Christian: It put everyone on somewhat of an equal footing... though not really, because it always comes back to listernership, or viewership, or fanbase - or, whatever the hell – and those people from the major labels have access to crazy platforms. Hella people are going to sony.com, or universal.com, or wherever; to these places where it's like, anything you need, we got it. Oh, you need 10,000 copies of it? Alright, we're going to put in a call right now, get those manufactured right up, cold hard business style. If you hit up some of these small labels, you put in an order for 10,000 records, they would laugh at you. Like, nah dude, we do not make 10,000 records – that does not happen. Download digitals all day, there may be 10,000 digital copies floating around on the internet, around different peoples’ phones, or computers… but you've got to build that more organically, compared to just being plugged into some preexisting business marketing structure.
GM: How do you feel about this in relation to the instrumental hip hop scene ? What do you feel the internet has done for the producer?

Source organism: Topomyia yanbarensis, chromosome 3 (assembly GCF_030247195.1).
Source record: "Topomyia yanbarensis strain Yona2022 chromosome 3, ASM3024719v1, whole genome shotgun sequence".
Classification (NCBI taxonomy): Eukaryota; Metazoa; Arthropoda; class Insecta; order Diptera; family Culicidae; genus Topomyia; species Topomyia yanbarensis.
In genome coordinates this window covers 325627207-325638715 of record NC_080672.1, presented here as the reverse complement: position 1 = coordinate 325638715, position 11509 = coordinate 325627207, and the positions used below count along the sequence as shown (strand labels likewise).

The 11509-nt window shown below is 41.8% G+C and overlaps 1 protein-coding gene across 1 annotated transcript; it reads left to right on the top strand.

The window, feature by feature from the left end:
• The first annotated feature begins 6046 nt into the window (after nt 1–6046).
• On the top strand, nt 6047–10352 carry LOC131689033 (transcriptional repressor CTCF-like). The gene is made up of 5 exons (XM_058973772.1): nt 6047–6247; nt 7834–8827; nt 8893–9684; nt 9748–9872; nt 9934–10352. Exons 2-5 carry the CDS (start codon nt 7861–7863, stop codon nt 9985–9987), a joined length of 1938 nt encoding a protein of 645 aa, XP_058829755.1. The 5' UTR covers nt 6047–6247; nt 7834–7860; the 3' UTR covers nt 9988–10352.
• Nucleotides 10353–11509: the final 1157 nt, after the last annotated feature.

Christian: I would almost think that music, or styles of music, or subgenres of music, can evolve quicker, or even potentially die quicker when it's a fad or a fashionable thing. The real shit stays, the fashionable shit comes and goes, and hype people move on to the next bullshit. I feel like the cycles and turn-around times have sped up with the internet. Back in the day, you had to get radio play, or pass around mix tapes, and snail mail shit – we're still snail mailing tapes – but people get the digital copy the second they cop a tape. So, it's so much faster to (a) build an audience from scratch and/or (b) connect with a like-minded community, because that community is going to exist in any kind of art or cultural genre or musical subgenre etc.
GM: For us, what defines community is what we contribute to the pot. I want to talk about your contributions to the community – and that's Allied Forces Press and Fuzzoscope. So can you tell me a little bit about how you guys started it all?